Click here to read more on kickstarter.

One of the pieces about which the documentary was made: Poem in Blue, based on a poem by Graciela Huinao, art by Guillermo Bert.

Mapuche Art is what I hope to study as I progress in my Art History career, and this man is doing an incredible job in increasing visibility of the indigenous Mapuche community as well as highlighting their integration with the Modern Chilean nation as well as the international, digitally-enriched world.

I sincerely hope that this project gets fully funded, because I would absolutely love to hear more Bert’s inspiration and art.

Thomas Jackson’s series Emergent Behavior is about expecting the unexpected, photographing “airborne swarms of common objects” in new and unforeseen circumstances.

His work is otherworldly, but hopeful. He employs incredible and sophisticated usage of light and shadow in every work that he creates. The result is magical.

I see a mutant, strange universe in his photographs, a sort of alternate reality that hinges on our own existence for inspiration but easily departs from it.

Thomas writes:

The images attempt to tap fear and fascination that those phenomena tend to evoke, while creating an uneasy interplay between the natural and the manufactured and the real and the imaginary. At the same time, each image is an experiment in juxtaposition. By constructing the pieces from unexpected materials and placing them in environments where they seem least to belong, I aim to tweak the margins of our visual vocabulary, and to invite fresh interpretations of everyday things.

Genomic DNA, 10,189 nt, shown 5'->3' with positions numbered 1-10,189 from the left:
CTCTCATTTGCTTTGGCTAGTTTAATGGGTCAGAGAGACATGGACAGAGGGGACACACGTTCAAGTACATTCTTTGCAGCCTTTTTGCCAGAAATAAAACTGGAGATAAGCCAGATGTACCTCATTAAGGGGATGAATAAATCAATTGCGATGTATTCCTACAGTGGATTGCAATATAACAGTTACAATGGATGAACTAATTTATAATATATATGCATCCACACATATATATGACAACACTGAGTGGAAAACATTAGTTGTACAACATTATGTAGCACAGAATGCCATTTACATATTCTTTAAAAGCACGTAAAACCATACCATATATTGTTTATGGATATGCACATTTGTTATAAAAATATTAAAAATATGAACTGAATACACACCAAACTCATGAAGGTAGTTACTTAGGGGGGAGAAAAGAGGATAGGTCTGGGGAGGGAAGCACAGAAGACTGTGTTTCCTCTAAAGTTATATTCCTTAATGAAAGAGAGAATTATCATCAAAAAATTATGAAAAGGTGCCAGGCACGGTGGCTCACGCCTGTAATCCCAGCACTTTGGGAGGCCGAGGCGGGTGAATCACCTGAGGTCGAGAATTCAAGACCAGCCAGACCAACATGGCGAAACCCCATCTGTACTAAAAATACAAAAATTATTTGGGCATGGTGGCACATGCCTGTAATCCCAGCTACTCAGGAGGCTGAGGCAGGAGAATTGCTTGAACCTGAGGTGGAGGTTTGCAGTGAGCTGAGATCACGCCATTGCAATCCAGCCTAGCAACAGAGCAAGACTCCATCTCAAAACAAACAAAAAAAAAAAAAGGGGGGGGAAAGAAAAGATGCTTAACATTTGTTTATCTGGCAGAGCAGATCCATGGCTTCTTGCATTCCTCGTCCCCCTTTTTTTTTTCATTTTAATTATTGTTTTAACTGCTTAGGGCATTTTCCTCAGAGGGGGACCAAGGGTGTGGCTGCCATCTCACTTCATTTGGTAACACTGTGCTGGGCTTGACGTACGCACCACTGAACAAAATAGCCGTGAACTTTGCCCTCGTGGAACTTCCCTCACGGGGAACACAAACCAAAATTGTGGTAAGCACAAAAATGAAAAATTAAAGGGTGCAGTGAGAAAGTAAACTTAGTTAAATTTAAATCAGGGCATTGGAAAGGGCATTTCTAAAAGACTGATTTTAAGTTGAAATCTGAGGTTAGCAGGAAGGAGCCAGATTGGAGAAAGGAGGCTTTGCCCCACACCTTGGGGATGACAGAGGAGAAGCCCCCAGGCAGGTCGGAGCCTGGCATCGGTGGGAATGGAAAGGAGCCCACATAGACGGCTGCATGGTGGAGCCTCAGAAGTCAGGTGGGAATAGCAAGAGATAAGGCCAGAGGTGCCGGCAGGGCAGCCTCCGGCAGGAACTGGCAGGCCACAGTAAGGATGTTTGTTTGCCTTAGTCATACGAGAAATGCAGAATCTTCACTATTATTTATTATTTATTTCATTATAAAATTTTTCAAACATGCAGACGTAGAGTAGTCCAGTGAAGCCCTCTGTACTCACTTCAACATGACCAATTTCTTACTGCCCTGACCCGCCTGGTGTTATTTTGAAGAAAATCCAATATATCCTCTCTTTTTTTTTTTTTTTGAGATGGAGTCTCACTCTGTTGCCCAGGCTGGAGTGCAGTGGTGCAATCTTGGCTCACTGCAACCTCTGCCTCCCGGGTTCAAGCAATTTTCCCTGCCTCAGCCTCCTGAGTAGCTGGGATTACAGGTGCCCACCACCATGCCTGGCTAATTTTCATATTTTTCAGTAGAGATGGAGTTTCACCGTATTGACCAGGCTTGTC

Korean artist Ran Hwang uses buttons, pins, and beads to create enormous murals of birds and cherry blossom trees.

In her words:

My immense wall installations are extremely time consuming and repetitive manual work. This is a form of meditative practice that helps me find my inner peace. Pins are used to hold buttons onto the surface to form a silhouetted image, or to disintegrate such image. No adhesive is used so the buttons are free to stay and move, which implies the genetic human tendency to be irresolute. I use buttons because they are common and ordinary, like the existence of human beings.

I create large icons such as a Buddha or a traditional vase, using materials from the fashion industry. The process of building large installations are time consuming and repetitive and it requires manual effort which provides a form of self-meditation. I hammer thousands of pins into a wall like a monk who, facing the wall, practices Zen.

I think that the choice to use these materials to create figures such as birds is stunning–the way that she creates them make them look as if they are about to take flight, an amazing conclusion to make when you see the buttons up close (see here). Perhaps her zen-like creative state is how she truly achieves this.